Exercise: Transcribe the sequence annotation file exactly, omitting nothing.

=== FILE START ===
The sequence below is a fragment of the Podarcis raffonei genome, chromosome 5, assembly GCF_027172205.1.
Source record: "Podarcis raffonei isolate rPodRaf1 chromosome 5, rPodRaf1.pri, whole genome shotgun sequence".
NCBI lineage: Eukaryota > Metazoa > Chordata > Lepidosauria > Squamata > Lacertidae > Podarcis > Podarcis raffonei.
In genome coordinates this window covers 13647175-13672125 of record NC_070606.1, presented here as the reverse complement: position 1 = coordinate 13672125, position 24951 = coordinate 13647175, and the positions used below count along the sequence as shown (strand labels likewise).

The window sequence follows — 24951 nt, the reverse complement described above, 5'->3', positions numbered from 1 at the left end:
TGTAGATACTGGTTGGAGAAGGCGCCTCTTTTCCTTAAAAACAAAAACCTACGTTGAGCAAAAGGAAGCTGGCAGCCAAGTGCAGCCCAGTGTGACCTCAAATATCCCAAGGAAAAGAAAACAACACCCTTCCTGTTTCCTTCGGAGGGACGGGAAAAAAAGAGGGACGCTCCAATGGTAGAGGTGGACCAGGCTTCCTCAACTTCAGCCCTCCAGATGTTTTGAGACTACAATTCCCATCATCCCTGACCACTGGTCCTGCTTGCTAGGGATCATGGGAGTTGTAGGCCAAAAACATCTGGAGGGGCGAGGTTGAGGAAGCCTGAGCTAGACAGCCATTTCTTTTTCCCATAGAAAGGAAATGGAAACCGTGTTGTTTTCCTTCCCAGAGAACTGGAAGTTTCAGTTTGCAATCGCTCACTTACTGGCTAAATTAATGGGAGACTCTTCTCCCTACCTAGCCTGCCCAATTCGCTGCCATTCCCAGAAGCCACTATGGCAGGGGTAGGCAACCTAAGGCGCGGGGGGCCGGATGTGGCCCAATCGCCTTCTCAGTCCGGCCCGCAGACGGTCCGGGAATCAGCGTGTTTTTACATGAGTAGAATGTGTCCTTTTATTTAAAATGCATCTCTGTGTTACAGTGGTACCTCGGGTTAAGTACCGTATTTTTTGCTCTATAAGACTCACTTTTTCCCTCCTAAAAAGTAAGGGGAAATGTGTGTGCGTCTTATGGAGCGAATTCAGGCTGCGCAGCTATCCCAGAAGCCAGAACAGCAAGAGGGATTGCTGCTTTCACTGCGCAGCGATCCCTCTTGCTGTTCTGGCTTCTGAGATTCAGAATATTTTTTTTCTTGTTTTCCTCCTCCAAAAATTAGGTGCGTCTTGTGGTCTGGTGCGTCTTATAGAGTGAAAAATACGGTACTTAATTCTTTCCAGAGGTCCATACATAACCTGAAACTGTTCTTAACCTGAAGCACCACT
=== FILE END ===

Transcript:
The sequence below is a fragment of the Podarcis raffonei genome, chromosome 5, assembly GCF_027172205.1.
Source record: "Podarcis raffonei isolate rPodRaf1 chromosome 5, rPodRaf1.pri, whole genome shotgun sequence".
NCBI lineage: Eukaryota > Metazoa > Chordata > Lepidosauria > Squamata > Lacertidae > Podarcis > Podarcis raffonei.
In genome coordinates this window covers 13647175-13672125 of record NC_070606.1, presented here as the reverse complement: position 1 = coordinate 13672125, position 24951 = coordinate 13647175, and the positions used below count along the sequence as shown (strand labels likewise).

The window sequence follows — 24951 nt, the reverse complement described above, 5'->3', positions numbered from 1 at the left end:
TGTAGATACTGGTTGGAGAAGGCGCCTCTTTTCCTTAAAAACAAAAACCTACGTTGAGCAAAAGGAAGCTGGCAGCCAAGTGCAGCCCAGTGTGACCTCAAATATCCCAAGGAAAAGAAAACAACACCCTTCCTGTTTCCTTCGGAGGGACGGGAAAAAAAGAGGGACGCTCCAATGGTAGAGGTGGACCAGGCTTCCTCAACTTCAGCCCTCCAGATGTTTTGAGACTACAATTCCCATCATCCCTGACCACTGGTCCTGCTTGCTAGGGATCATGGGAGTTGTAGGCCAAAAACATCTGGAGGGGCGAGGTTGAGGAAGCCTGAGCTAGACAGCCATTTCTTTTTCCCATAGAAAGGAAATGGAAACCGTGTTGTTTTCCTTCCCAGAGAACTGGAAGTTTCAGTTTGCAATCGCTCACTTACTGGCTAAATTAATGGGAGACTCTTCTCCCTACCTAGCCTGCCCAATTCGCTGCCATTCCCAGAAGCCACTATGGCAGGGGTAGGCAACCTAAGGCGCGGGGGGCCGGATGTGGCCCAATCGCCTTCTCAGTCCGGCCCGCAGACGGTCCGGGAATCAGCGTGTTTTTACATGAGTAGAATGTGTCCTTTTATTTAAAATGCATCTCTGTGTTACAGTGGTACCTCGGGTTAAGTACCGTATTTTTTGCTCTATAAGACTCACTTTTTCCCTCCTAAAAAGTAAGGGGAAATGTGTGTGCGTCTTATGGAGCGAATTCAGGCTGCGCAGCTATCCCAGAAGCCAGAACAGCAAGAGGGATTGCTGCTTTCACTGCGCAGCGATCCCTCTTGCTGTTCTGGCTTCTGAGATTCAGAATATTTTTTTTCTTGTTTTCCTCCTCCAAAAATTAGGTGCGTCTTGTGGTCTGGTGCGTCTTATAGAGTGAAAAATACGGTACTTAATTCTTTCCAGAGGTCCATACATAACCTGAAACTGTTCTTAACCTGAAGCACCACT